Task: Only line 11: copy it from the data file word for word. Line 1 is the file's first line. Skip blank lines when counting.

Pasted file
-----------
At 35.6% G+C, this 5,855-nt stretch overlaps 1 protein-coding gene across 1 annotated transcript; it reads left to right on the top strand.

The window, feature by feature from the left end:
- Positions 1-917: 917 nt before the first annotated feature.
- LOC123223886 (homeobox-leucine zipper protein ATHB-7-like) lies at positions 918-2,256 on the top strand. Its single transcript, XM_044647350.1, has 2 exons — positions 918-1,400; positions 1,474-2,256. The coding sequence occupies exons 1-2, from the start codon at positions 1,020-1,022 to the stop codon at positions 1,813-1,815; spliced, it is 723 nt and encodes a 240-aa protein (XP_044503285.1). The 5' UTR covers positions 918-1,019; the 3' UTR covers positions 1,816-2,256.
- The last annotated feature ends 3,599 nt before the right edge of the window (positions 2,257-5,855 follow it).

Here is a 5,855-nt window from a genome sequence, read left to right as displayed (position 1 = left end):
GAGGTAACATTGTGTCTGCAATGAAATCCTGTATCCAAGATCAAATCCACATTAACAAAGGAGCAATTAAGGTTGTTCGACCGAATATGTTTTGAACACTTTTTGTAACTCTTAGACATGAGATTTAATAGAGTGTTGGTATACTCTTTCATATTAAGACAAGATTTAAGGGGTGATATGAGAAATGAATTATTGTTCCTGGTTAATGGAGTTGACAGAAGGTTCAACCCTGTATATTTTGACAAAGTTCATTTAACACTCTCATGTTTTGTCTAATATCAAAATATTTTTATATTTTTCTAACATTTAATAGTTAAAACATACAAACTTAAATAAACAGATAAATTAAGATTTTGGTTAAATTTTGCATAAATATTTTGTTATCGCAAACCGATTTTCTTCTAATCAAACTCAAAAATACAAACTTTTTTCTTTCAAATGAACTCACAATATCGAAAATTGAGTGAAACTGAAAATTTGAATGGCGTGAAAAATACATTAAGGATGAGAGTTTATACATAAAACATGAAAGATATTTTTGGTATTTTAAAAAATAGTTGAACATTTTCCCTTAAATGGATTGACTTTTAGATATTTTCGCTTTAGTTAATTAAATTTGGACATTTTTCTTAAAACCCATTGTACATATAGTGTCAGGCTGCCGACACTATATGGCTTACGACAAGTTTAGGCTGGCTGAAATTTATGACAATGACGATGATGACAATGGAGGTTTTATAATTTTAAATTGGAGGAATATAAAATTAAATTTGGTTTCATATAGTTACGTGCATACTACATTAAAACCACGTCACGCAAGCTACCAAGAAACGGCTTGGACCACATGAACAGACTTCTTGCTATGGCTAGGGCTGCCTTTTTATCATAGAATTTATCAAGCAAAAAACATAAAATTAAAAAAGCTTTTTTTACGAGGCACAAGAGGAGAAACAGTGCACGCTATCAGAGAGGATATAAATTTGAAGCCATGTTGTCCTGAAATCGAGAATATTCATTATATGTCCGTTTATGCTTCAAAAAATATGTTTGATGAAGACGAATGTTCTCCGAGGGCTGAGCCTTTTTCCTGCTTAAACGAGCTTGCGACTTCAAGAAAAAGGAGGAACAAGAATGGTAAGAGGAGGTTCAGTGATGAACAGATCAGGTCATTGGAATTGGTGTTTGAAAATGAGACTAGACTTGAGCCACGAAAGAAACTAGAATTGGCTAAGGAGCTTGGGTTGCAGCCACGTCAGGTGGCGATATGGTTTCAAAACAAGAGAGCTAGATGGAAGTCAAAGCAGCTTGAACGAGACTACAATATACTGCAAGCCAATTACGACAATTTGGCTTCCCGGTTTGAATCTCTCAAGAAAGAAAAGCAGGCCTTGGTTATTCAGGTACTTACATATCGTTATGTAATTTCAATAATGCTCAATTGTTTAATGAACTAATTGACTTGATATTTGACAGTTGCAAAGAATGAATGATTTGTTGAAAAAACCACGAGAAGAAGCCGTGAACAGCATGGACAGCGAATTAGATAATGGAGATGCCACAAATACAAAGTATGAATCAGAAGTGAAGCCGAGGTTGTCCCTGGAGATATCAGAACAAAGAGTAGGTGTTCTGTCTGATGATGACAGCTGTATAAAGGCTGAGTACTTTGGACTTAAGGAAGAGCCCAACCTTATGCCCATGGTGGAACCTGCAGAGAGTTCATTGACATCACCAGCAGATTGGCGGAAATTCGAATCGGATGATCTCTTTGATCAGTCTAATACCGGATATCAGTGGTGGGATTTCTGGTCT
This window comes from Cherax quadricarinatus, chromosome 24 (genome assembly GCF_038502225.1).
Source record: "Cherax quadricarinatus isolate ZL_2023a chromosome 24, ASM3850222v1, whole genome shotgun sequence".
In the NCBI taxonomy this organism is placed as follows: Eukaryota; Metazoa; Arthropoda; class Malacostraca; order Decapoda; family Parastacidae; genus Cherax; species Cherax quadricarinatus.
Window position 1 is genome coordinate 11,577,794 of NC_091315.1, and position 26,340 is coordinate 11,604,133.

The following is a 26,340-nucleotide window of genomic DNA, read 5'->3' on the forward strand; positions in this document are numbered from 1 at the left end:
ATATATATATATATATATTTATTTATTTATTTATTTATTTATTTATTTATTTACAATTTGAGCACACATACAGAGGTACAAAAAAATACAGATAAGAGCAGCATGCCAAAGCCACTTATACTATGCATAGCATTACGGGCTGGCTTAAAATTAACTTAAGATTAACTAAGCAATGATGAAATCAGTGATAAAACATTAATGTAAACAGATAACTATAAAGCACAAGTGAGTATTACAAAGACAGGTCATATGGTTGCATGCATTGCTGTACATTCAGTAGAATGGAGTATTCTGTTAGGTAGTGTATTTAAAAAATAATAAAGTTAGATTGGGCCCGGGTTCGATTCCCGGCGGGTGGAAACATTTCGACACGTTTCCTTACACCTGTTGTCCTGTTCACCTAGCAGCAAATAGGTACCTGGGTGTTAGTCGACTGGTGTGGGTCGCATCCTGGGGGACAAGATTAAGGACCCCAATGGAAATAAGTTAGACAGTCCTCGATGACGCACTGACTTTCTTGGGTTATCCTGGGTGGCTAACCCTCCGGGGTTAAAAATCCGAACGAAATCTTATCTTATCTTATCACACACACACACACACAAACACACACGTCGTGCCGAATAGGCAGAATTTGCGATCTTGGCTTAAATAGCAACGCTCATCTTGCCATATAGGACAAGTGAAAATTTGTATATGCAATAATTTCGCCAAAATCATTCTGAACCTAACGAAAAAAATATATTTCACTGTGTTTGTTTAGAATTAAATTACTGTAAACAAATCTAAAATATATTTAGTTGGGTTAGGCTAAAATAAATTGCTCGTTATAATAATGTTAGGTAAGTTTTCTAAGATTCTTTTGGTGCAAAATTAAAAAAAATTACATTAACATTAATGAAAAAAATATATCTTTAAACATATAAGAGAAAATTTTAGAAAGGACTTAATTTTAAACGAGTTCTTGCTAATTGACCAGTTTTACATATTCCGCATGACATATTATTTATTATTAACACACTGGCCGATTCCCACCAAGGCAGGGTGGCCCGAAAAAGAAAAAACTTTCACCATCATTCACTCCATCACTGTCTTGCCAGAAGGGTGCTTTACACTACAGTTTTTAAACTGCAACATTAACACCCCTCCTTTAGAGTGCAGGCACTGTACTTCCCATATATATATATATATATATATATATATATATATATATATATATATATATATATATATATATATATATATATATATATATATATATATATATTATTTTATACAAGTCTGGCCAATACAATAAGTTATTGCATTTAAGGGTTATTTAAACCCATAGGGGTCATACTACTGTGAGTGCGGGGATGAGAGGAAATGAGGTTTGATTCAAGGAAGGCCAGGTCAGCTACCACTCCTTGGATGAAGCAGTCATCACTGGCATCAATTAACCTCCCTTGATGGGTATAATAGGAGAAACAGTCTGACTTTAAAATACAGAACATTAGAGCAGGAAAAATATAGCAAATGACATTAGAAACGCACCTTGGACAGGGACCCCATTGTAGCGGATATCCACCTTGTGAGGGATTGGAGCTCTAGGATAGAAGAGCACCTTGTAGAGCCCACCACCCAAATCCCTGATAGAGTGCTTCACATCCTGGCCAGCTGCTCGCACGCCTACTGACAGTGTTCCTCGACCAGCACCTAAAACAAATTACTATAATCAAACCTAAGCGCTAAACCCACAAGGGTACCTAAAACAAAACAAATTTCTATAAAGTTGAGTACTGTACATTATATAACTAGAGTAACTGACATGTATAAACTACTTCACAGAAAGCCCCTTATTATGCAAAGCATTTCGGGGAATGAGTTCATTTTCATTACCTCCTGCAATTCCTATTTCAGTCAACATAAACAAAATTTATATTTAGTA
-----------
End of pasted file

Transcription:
Window position 1 is genome coordinate 11,577,794 of NC_091315.1, and position 26,340 is coordinate 11,604,133.